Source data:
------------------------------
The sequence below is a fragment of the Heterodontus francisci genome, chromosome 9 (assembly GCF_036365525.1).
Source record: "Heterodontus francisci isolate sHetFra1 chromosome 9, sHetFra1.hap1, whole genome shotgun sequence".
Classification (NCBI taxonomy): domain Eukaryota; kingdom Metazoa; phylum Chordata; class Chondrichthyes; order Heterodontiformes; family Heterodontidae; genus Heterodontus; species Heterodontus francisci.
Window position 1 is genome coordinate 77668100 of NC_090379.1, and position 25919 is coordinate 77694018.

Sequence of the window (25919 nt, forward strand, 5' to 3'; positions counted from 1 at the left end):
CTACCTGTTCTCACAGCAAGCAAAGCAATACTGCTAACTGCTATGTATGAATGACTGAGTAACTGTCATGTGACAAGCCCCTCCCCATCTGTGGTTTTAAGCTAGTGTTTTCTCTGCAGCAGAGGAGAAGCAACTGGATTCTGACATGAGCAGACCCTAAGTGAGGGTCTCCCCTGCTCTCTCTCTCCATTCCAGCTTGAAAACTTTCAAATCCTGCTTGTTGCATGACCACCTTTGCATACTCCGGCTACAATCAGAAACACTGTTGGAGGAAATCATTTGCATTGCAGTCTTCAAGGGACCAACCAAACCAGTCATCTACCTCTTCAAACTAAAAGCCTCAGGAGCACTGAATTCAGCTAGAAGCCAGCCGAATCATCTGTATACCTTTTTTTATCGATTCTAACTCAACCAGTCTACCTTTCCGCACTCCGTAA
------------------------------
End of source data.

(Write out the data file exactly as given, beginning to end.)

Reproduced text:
The sequence below is a fragment of the Heterodontus francisci genome, chromosome 9 (assembly GCF_036365525.1).
Source record: "Heterodontus francisci isolate sHetFra1 chromosome 9, sHetFra1.hap1, whole genome shotgun sequence".
Classification (NCBI taxonomy): domain Eukaryota; kingdom Metazoa; phylum Chordata; class Chondrichthyes; order Heterodontiformes; family Heterodontidae; genus Heterodontus; species Heterodontus francisci.
Window position 1 is genome coordinate 77668100 of NC_090379.1, and position 25919 is coordinate 77694018.

Sequence of the window (25919 nt, forward strand, 5' to 3'; positions counted from 1 at the left end):
CTACCTGTTCTCACAGCAAGCAAAGCAATACTGCTAACTGCTATGTATGAATGACTGAGTAACTGTCATGTGACAAGCCCCTCCCCATCTGTGGTTTTAAGCTAGTGTTTTCTCTGCAGCAGAGGAGAAGCAACTGGATTCTGACATGAGCAGACCCTAAGTGAGGGTCTCCCCTGCTCTCTCTCTCCATTCCAGCTTGAAAACTTTCAAATCCTGCTTGTTGCATGACCACCTTTGCATACTCCGGCTACAATCAGAAACACTGTTGGAGGAAATCATTTGCATTGCAGTCTTCAAGGGACCAACCAAACCAGTCATCTACCTCTTCAAACTAAAAGCCTCAGGAGCACTGAATTCAGCTAGAAGCCAGCCGAATCATCTGTATACCTTTTTTTATCGATTCTAACTCAACCAGTCTACCTTTCCGCACTCCGTAA